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A few years ago we started this campaign by going door to door to get the word out about Mr. Tsunsis’ plan to build affordable housing on the property between McConnell and Oakwood Avenues in Bayport. The fight is still ongoing. We would like as many people in Bayport to help fuel the fire and continue to challenge the change in zone and overdevelopment. With a pending August meeting here are some of our concerns:

  • Tsunsis’ proposal includes changing the zoning on a home that has been a single family residence since 1876.
  • This zoning change is not beneficial to the residents of Bayport. It only benefits Mr. Tsunis who does not even reside in the town of Islip.
  • Tsunsis’ proposal is far too dense for the property it is proposed for. The other town homes in our community have almost twice the acreage with almost half the units.
  • Mr Tsunis has proposes that every unit be affordable homes in order to fulfill his commitment to the luxury units on Church Street.
  • This goes against the local law 20-2007 by Legislator Schneiderman. (See below.) Mr. Tsunis’ proposal creates more segregation not less, as Schneiderman’s law has been written.
  • Both a Hamlet and a traffic study have still not been completed. Our School board has written a letter on our behalf to state the problem with our traffic and they also requested a hamlet study.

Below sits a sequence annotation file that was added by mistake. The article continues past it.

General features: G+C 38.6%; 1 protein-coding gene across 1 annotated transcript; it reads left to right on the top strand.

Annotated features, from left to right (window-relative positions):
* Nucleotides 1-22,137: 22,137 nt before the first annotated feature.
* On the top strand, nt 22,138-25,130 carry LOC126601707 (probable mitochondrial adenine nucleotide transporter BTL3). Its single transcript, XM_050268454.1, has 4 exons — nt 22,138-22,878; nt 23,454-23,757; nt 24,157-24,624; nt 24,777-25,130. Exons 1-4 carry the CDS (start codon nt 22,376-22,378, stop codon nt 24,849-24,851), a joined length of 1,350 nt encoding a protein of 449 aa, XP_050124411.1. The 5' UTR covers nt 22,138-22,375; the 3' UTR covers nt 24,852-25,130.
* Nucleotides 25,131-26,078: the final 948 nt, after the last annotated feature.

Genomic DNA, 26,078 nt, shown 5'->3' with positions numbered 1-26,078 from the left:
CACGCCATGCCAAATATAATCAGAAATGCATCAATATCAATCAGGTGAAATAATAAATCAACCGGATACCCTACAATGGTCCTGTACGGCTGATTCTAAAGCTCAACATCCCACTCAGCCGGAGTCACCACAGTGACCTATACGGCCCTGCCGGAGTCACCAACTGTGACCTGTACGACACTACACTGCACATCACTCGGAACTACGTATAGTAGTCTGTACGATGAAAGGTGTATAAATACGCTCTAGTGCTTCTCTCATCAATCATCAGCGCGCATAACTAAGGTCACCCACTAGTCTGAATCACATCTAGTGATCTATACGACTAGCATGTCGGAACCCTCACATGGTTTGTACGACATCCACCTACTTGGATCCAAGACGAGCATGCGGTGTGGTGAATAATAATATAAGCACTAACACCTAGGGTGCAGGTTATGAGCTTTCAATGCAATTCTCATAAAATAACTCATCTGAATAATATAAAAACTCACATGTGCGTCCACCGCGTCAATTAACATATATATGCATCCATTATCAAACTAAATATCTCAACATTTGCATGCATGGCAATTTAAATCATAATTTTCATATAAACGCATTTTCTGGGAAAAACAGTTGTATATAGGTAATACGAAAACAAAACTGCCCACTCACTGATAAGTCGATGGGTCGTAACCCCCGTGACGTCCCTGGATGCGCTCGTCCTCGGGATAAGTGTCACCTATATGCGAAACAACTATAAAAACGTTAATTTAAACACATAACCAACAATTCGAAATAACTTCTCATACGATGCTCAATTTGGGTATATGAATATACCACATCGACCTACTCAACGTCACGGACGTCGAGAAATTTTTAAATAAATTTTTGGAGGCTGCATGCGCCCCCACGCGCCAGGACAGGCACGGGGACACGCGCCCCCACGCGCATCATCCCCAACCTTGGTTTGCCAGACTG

Legislator Schneiderman’s Statement

(Legislator Schneiderman was a sponsor of Local Law 20-2007)

The intention of the law was to create affordably priced housing. A study by Rutger’s University’s Urban Policy Research Institute recommended that 1/4 of all new housing created fall within an affordable price range. This bill comprised at 20% as the requirement. The intention was that the development project include an affordable component mixed in with market rate dwellings. By doing so, we create mixed income communities and avoid the stigmatization of affordable housing projects that often occurs. Certainly, there may be circumstances that warrant off-site affordable housing such as the Bulova Watch Case Factory Re-development in Sag Harbor (non-County sewer district). In that case, the per unit costs to renovate the Brownfield Site and Historic Structure exceeded One Million Dollars per unit. In general, however, I think it is a bad practice to designate certain communities as “affordable” and others as exclusive gated communities.